Special Issue Call for Abstracts on “Autonomous mobility transitions: socio-spatial dimensions and the role of urban planning and policy”

Special Issue of Cities, the International Journal of Urban Policy and Planning 

cities

Background

Advances in Artificial Intelligence (AI) and digital technologies are set to transform many facets of society, including the way we travel and interact in cities. Today, AI-driven and Information and Communication Technology (ICT)-enabled fully autonomous vehicles are being introduced into a number of cities around the world.

As automated driving becomes pervasive in cities, profound societal and spatial impacts will be inevitable. An important socio-spatial dimension of automated driving is the likely impact that this new form of mobility will have on the structure of cities and on the configuration of streets and public spaces.

Introducing AVs into existing built-environments and transportation systems could cause major disruptions and worsen problems of unequal access to opportunities, especially if investments needed in providing public transit are diverted into building infrastructure for driverless vehicles.

Moreover, the transition to autonomous mobility will have implications for creating inclusive and age-friendly urban futures. However, to do so, innovative urban development and transportation planning strategies that could leverage autonomous vehicles to respond to the mobility needs of different groups of people, will be critical.

In the logistics and local goods delivery sector, urban planning must respond to new challenges associated with the technology, including planning for the supporting infrastructure such as road and street systems, electric vehicle charging stations and warehousing and bulk-breaking facilities.

Economic impacts, including potential job losses in the transportation sector are also expected because of automation. In addition, fundamental questions regarding the ownership, management and access to data that users of autonomous transport services would generate, need addressing.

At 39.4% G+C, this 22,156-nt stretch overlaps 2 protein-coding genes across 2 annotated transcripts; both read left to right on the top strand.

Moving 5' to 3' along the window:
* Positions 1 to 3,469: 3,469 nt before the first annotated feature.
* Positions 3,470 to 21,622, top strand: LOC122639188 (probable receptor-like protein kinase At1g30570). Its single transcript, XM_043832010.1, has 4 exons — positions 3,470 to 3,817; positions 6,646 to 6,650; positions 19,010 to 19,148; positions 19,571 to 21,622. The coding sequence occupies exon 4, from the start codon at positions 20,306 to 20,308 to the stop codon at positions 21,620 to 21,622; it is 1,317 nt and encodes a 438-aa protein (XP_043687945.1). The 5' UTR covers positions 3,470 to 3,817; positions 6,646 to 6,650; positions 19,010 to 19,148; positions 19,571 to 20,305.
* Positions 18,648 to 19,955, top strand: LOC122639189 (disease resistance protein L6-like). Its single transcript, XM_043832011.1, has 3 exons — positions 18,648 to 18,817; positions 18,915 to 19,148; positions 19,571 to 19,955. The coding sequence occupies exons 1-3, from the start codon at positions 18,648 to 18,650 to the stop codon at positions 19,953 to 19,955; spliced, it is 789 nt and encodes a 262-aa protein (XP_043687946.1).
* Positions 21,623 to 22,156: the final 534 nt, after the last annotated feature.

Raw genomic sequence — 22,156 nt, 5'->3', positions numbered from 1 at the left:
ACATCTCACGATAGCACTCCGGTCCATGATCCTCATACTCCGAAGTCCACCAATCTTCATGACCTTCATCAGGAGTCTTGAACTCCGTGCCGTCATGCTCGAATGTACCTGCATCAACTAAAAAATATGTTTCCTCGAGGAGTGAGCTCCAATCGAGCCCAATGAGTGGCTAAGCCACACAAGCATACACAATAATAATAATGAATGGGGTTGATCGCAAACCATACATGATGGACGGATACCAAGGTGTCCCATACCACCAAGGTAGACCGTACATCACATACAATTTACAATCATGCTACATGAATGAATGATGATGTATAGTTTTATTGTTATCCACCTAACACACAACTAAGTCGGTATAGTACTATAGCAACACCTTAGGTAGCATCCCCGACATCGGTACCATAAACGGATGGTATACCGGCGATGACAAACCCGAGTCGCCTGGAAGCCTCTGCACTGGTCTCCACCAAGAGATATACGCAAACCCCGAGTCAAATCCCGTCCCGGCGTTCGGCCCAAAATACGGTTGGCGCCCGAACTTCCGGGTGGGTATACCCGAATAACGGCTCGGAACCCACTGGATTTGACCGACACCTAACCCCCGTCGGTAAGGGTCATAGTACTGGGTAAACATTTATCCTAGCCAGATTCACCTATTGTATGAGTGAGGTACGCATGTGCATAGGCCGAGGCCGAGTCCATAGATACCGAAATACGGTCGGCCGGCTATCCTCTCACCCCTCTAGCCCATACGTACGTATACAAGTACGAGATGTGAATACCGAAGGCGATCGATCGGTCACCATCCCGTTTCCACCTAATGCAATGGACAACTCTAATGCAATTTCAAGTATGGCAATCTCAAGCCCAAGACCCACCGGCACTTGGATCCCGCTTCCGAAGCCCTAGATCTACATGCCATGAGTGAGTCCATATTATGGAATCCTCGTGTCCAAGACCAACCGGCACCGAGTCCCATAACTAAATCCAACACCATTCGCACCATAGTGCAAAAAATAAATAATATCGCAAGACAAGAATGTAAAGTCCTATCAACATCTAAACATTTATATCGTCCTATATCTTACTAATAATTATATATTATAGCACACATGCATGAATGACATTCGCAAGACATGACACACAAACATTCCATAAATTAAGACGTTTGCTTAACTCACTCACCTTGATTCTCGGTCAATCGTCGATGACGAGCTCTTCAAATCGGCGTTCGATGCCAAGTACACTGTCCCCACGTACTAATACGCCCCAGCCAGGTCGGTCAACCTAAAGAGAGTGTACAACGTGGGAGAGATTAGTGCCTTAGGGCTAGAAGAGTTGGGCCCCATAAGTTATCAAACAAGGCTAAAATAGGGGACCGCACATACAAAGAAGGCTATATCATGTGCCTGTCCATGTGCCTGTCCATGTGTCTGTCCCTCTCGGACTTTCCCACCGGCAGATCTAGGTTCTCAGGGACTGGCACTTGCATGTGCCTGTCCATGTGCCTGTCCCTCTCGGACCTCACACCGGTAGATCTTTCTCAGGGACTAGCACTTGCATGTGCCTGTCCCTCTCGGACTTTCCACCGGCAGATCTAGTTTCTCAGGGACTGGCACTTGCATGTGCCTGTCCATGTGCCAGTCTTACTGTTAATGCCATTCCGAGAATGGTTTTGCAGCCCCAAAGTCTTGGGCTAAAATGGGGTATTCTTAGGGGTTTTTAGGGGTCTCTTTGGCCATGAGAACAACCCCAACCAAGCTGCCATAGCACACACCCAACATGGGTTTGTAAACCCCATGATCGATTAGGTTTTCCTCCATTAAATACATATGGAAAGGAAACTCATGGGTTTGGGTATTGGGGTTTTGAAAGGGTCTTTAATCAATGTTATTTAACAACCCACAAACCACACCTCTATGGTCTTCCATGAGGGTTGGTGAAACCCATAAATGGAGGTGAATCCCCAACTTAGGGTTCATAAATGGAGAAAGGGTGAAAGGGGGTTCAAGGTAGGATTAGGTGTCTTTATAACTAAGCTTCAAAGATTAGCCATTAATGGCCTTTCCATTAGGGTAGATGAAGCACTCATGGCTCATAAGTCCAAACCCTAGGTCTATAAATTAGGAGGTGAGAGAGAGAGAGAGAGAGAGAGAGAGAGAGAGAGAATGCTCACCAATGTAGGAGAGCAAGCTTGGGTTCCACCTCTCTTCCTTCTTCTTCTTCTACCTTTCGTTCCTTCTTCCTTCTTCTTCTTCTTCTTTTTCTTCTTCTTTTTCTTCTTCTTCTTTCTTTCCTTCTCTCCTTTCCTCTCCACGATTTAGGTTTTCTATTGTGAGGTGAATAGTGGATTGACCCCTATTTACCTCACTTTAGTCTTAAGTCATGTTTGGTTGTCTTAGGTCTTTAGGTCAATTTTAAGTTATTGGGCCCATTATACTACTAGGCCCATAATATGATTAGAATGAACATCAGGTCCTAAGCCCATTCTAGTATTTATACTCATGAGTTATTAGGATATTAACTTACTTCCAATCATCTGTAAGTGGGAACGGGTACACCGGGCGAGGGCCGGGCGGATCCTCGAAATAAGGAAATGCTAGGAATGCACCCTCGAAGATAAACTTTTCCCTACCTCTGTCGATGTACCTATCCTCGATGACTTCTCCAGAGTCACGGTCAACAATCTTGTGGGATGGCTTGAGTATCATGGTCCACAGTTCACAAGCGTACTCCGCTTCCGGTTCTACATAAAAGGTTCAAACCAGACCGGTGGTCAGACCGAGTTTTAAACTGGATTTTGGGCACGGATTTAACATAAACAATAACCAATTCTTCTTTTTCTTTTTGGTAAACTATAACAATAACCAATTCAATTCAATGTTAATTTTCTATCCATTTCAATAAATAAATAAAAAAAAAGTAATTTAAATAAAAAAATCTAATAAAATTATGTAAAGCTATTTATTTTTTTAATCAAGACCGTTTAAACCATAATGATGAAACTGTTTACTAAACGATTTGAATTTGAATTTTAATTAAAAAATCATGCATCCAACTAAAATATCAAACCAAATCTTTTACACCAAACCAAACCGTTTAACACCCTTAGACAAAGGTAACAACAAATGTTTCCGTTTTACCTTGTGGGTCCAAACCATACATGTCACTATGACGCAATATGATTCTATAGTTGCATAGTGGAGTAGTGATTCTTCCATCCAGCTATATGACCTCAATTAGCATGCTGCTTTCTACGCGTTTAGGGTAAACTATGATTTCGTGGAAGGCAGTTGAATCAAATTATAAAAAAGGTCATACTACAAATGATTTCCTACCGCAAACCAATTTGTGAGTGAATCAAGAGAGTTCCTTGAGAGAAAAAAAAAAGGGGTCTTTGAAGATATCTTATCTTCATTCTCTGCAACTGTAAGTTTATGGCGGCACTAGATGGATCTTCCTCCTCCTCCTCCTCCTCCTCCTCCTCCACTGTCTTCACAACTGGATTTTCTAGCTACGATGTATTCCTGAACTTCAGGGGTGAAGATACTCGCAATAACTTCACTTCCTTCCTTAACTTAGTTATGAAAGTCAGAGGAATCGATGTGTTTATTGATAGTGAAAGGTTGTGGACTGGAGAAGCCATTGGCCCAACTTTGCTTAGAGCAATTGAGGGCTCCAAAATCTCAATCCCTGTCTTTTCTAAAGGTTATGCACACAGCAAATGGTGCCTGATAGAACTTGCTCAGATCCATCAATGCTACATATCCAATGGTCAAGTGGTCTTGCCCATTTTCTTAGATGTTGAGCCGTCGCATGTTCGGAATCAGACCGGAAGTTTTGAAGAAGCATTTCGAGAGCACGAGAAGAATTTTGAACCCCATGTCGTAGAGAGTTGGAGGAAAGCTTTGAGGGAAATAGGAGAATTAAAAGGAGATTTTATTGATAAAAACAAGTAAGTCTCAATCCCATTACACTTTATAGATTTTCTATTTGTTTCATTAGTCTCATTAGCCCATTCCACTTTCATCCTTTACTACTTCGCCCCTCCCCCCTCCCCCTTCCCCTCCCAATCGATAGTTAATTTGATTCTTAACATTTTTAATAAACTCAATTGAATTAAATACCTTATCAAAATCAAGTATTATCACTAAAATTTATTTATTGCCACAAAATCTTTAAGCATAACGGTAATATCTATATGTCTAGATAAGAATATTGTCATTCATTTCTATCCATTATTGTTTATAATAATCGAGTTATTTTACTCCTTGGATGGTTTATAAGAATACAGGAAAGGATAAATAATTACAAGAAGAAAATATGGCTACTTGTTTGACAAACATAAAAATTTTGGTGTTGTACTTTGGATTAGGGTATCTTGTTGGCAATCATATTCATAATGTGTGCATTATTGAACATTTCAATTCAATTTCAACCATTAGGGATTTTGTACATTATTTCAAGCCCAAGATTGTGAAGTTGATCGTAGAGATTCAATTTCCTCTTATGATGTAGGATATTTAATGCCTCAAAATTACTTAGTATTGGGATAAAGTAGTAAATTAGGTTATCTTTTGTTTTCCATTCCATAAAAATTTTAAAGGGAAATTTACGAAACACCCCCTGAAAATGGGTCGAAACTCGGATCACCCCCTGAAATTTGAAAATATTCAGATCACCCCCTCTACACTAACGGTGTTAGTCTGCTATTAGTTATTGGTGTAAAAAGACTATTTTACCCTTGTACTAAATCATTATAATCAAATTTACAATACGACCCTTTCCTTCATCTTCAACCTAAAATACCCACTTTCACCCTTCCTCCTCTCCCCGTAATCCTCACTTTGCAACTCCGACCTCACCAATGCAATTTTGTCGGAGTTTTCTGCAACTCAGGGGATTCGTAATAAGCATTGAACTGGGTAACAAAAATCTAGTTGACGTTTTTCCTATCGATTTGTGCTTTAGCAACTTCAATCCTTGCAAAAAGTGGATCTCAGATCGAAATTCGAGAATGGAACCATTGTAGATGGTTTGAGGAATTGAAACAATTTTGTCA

Thus, the urban fabric, as well as different groups of people in different parts of the city may be affected differently in the transition to autonomous mobility. How can urban planning and policy respond to the wider socio-spatial implications of autonomous mobility?

Focus of the special issue and themes

This special issue seeks to bring together a collection of critical perspectives on the social and spatial implications of the diffusion of autonomous vehicles in cities. In particular, the special issue will seek to publish contributions that stimulate debates and improve our understanding of how urban planning and policy can respond to this potentially disruptive technology as it intersects with cities. The contributions can be empirical, theoretical and methodological.
Topics can include (but are not limited to):

  • autonomous mobility and urban spatial structure
  • affordability, equity and inclusivity implications of autonomous mobility
  • accessibility implications of autonomous vehicles for motorized travel
  • accessibility implications of autonomous driving for different age groups including children, young adults, people in old age, and for individuals with disabilities and the urban poor
  • implications of autonomous driving for vulnerable road users, including cyclists and pedestrians
  • implications of autonomous mobility for mass transit in cities
  • possible travel behaviour changes around driverless vehicles
  • governance of autonomous mobility transitions